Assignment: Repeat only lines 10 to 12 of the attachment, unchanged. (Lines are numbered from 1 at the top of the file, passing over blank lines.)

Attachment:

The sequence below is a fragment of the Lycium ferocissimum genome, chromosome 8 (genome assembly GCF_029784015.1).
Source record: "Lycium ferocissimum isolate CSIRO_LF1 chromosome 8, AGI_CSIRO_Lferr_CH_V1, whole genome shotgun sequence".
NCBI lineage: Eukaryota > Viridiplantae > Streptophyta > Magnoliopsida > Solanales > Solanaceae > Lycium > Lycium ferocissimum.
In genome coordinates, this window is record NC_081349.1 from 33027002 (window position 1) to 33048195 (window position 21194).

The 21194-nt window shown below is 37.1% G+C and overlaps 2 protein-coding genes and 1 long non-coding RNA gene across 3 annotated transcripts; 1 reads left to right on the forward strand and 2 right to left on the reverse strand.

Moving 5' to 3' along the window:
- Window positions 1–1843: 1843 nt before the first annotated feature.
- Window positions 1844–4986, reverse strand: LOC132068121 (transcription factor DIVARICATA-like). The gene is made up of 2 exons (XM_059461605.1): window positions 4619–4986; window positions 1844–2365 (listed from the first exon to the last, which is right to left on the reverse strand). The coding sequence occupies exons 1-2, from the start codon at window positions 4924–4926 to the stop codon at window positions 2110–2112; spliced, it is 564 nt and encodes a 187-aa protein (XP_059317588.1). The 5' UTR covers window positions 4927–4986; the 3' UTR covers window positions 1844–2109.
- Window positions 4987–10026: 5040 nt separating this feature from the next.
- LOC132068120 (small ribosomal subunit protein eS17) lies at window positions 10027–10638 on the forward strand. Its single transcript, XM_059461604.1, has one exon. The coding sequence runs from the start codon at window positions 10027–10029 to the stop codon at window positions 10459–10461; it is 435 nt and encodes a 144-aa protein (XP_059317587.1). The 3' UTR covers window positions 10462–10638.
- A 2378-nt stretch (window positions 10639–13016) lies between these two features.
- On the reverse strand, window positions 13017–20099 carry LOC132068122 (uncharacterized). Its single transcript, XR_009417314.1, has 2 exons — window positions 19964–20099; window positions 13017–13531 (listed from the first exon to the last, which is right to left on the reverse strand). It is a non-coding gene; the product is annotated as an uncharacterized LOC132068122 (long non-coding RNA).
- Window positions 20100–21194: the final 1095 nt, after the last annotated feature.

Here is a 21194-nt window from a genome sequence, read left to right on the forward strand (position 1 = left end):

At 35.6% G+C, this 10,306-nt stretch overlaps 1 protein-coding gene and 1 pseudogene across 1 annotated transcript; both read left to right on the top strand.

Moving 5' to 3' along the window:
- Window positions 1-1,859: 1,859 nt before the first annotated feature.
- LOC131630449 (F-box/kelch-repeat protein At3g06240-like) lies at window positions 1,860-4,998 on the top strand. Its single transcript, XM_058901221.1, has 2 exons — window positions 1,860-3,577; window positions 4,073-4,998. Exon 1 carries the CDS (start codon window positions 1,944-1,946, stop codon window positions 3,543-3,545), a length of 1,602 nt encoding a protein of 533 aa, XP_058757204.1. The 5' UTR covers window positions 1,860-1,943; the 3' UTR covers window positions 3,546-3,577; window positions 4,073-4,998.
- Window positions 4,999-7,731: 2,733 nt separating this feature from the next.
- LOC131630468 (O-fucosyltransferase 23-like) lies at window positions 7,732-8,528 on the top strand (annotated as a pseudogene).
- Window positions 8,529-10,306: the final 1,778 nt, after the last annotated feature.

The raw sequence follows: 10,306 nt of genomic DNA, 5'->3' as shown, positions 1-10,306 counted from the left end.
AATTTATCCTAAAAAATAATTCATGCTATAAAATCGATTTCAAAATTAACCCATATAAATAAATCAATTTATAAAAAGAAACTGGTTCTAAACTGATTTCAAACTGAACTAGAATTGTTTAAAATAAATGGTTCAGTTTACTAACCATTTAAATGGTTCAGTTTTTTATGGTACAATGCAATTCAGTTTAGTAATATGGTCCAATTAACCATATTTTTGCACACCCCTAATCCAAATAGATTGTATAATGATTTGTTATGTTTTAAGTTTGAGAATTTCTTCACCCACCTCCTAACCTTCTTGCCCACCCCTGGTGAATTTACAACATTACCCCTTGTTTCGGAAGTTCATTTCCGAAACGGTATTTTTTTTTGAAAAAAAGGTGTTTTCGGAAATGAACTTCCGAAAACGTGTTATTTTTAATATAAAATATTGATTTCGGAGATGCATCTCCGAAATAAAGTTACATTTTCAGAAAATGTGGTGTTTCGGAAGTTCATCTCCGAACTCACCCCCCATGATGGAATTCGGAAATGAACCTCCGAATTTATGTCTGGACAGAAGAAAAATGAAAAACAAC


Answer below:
- LOC132068120 (small ribosomal subunit protein eS17) lies at window positions 10027–10638 on the forward strand. Its single transcript, XM_059461604.1, has one exon. The coding sequence runs from the start codon at window positions 10027–10029 to the stop codon at window positions 10459–10461; it is 435 nt and encodes a 144-aa protein (XP_059317587.1). The 3' UTR covers window positions 10462–10638.
- A 2378-nt stretch (window positions 10639–13016) lies between these two features.
- On the reverse strand, window positions 13017–20099 carry LOC132068122 (uncharacterized). Its single transcript, XR_009417314.1, has 2 exons — window positions 19964–20099; window positions 13017–13531 (listed from the first exon to the last, which is right to left on the reverse strand). It is a non-coding gene; the product is annotated as an uncharacterized LOC132068122 (long non-coding RNA).